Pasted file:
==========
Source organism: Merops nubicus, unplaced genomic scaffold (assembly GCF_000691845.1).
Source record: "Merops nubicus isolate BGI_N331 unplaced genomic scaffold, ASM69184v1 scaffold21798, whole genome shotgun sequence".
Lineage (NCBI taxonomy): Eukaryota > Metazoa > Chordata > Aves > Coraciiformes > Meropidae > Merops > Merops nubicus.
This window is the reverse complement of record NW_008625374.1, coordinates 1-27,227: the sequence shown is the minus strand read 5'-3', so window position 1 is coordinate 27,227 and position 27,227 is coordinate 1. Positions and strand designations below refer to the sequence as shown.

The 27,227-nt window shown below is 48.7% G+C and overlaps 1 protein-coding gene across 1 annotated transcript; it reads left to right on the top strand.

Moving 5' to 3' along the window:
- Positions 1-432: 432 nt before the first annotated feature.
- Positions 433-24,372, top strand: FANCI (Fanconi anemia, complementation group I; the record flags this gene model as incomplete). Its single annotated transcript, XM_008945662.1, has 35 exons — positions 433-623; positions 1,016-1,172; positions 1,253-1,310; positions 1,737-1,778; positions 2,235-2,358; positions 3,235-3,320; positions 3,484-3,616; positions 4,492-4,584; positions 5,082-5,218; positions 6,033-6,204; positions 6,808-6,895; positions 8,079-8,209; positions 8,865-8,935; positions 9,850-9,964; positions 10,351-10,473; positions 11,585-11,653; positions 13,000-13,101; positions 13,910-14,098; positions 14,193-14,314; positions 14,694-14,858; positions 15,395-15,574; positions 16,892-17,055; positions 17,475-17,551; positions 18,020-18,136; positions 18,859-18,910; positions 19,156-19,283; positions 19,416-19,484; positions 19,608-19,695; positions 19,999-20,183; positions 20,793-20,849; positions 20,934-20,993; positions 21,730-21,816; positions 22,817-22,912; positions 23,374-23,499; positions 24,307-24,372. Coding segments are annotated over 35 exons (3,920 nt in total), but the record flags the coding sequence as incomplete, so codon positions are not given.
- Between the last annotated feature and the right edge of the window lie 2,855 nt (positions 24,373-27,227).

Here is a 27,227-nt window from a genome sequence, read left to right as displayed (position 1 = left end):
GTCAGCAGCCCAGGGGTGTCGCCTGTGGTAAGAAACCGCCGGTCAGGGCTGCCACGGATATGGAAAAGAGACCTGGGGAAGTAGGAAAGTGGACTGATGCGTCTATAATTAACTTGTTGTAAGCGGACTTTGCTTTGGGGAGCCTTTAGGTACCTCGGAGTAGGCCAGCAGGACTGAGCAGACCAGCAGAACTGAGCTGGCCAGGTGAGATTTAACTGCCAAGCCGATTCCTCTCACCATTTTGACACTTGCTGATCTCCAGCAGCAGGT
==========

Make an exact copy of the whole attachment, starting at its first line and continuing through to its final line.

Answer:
Source organism: Merops nubicus, unplaced genomic scaffold (assembly GCF_000691845.1).
Source record: "Merops nubicus isolate BGI_N331 unplaced genomic scaffold, ASM69184v1 scaffold21798, whole genome shotgun sequence".
Lineage (NCBI taxonomy): Eukaryota > Metazoa > Chordata > Aves > Coraciiformes > Meropidae > Merops > Merops nubicus.
This window is the reverse complement of record NW_008625374.1, coordinates 1-27,227: the sequence shown is the minus strand read 5'-3', so window position 1 is coordinate 27,227 and position 27,227 is coordinate 1. Positions and strand designations below refer to the sequence as shown.

The 27,227-nt window shown below is 48.7% G+C and overlaps 1 protein-coding gene across 1 annotated transcript; it reads left to right on the top strand.

Moving 5' to 3' along the window:
- Positions 1-432: 432 nt before the first annotated feature.
- Positions 433-24,372, top strand: FANCI (Fanconi anemia, complementation group I; the record flags this gene model as incomplete). Its single annotated transcript, XM_008945662.1, has 35 exons — positions 433-623; positions 1,016-1,172; positions 1,253-1,310; positions 1,737-1,778; positions 2,235-2,358; positions 3,235-3,320; positions 3,484-3,616; positions 4,492-4,584; positions 5,082-5,218; positions 6,033-6,204; positions 6,808-6,895; positions 8,079-8,209; positions 8,865-8,935; positions 9,850-9,964; positions 10,351-10,473; positions 11,585-11,653; positions 13,000-13,101; positions 13,910-14,098; positions 14,193-14,314; positions 14,694-14,858; positions 15,395-15,574; positions 16,892-17,055; positions 17,475-17,551; positions 18,020-18,136; positions 18,859-18,910; positions 19,156-19,283; positions 19,416-19,484; positions 19,608-19,695; positions 19,999-20,183; positions 20,793-20,849; positions 20,934-20,993; positions 21,730-21,816; positions 22,817-22,912; positions 23,374-23,499; positions 24,307-24,372. Coding segments are annotated over 35 exons (3,920 nt in total), but the record flags the coding sequence as incomplete, so codon positions are not given.
- Between the last annotated feature and the right edge of the window lie 2,855 nt (positions 24,373-27,227).

Here is a 27,227-nt window from a genome sequence, read left to right as displayed (position 1 = left end):
GTCAGCAGCCCAGGGGTGTCGCCTGTGGTAAGAAACCGCCGGTCAGGGCTGCCACGGATATGGAAAAGAGACCTGGGGAAGTAGGAAAGTGGACTGATGCGTCTATAATTAACTTGTTGTAAGCGGACTTTGCTTTGGGGAGCCTTTAGGTACCTCGGAGTAGGCCAGCAGGACTGAGCAGACCAGCAGAACTGAGCTGGCCAGGTGAGATTTAACTGCCAAGCCGATTCCTCTCACCATTTTGACACTTGCTGATCTCCAGCAGCAGGT